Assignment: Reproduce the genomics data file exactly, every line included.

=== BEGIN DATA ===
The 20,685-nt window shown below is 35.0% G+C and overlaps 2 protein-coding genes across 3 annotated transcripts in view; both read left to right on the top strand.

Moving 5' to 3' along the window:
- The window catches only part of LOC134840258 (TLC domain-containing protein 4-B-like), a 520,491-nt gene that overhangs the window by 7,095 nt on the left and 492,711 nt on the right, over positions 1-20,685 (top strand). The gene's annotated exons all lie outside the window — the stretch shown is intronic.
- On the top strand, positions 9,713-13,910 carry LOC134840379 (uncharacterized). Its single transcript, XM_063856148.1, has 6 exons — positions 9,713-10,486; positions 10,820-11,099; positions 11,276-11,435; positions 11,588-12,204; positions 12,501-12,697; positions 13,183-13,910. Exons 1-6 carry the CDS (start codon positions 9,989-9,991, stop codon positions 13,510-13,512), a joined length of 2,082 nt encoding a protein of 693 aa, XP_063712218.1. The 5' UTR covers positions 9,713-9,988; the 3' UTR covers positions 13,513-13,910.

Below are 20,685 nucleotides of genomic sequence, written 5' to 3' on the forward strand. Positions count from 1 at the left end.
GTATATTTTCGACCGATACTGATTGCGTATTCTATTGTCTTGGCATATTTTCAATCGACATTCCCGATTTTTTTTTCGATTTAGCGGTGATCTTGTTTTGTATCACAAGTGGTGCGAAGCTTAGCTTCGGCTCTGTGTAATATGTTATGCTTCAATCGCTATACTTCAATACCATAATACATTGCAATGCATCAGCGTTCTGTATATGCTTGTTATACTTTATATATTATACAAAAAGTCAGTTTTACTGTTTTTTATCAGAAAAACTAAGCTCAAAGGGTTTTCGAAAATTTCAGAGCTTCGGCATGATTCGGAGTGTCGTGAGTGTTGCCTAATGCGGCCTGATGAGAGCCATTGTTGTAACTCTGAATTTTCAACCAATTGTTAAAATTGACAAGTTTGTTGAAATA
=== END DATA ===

The 20,685-nt window shown below is 35.0% G+C and overlaps 2 protein-coding genes across 3 annotated transcripts in view; both read left to right on the top strand.

Moving 5' to 3' along the window:
- The window catches only part of LOC134840258 (TLC domain-containing protein 4-B-like), a 520,491-nt gene that overhangs the window by 7,095 nt on the left and 492,711 nt on the right, over positions 1-20,685 (top strand). The gene's annotated exons all lie outside the window — the stretch shown is intronic.
- On the top strand, positions 9,713-13,910 carry LOC134840379 (uncharacterized). Its single transcript, XM_063856148.1, has 6 exons — positions 9,713-10,486; positions 10,820-11,099; positions 11,276-11,435; positions 11,588-12,204; positions 12,501-12,697; positions 13,183-13,910. Exons 1-6 carry the CDS (start codon positions 9,989-9,991, stop codon positions 13,510-13,512), a joined length of 2,082 nt encoding a protein of 693 aa, XP_063712218.1. The 5' UTR covers positions 9,713-9,988; the 3' UTR covers positions 13,513-13,910.

Below are 20,685 nucleotides of genomic sequence, written 5' to 3' on the forward strand. Positions count from 1 at the left end.
GTATATTTTCGACCGATACTGATTGCGTATTCTATTGTCTTGGCATATTTTCAATCGACATTCCCGATTTTTTTTTCGATTTAGCGGTGATCTTGTTTTGTATCACAAGTGGTGCGAAGCTTAGCTTCGGCTCTGTGTAATATGTTATGCTTCAATCGCTATACTTCAATACCATAATACATTGCAATGCATCAGCGTTCTGTATATGCTTGTTATACTTTATATATTATACAAAAAGTCAGTTTTACTGTTTTTTATCAGAAAAACTAAGCTCAAAGGGTTTTCGAAAATTTCAGAGCTTCGGCATGATTCGGAGTGTCGTGAGTGTTGCCTAATGCGGCCTGATGAGAGCCATTGTTGTAACTCTGAATTTTCAACCAATTGTTAAAATTGACAAGTTTGTTGAAATA